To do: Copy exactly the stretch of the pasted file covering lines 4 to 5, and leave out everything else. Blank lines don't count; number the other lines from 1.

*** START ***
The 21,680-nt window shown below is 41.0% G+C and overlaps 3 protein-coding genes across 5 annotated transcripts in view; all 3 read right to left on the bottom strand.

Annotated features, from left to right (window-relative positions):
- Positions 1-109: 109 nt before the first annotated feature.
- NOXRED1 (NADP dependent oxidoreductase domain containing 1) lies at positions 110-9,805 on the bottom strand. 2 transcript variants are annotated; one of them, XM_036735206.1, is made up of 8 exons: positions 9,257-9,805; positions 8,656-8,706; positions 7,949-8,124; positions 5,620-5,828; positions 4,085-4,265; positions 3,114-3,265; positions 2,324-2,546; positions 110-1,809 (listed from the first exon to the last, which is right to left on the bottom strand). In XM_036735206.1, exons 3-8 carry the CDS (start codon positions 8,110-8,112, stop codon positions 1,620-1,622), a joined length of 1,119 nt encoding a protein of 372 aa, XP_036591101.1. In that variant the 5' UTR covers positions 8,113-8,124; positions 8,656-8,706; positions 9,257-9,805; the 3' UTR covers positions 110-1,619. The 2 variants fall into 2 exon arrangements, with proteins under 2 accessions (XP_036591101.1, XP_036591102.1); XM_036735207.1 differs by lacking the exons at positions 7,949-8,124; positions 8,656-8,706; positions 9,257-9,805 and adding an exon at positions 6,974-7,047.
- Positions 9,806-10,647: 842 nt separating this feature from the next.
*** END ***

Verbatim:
- NOXRED1 (NADP dependent oxidoreductase domain containing 1) lies at positions 110-9,805 on the bottom strand. 2 transcript variants are annotated; one of them, XM_036735206.1, is made up of 8 exons: positions 9,257-9,805; positions 8,656-8,706; positions 7,949-8,124; positions 5,620-5,828; positions 4,085-4,265; positions 3,114-3,265; positions 2,324-2,546; positions 110-1,809 (listed from the first exon to the last, which is right to left on the bottom strand). In XM_036735206.1, exons 3-8 carry the CDS (start codon positions 8,110-8,112, stop codon positions 1,620-1,622), a joined length of 1,119 nt encoding a protein of 372 aa, XP_036591101.1. In that variant the 5' UTR covers positions 8,113-8,124; positions 8,656-8,706; positions 9,257-9,805; the 3' UTR covers positions 110-1,619. The 2 variants fall into 2 exon arrangements, with proteins under 2 accessions (XP_036591101.1, XP_036591102.1); XM_036735207.1 differs by lacking the exons at positions 7,949-8,124; positions 8,656-8,706; positions 9,257-9,805 and adding an exon at positions 6,974-7,047.
- Positions 9,806-10,647: 842 nt separating this feature from the next.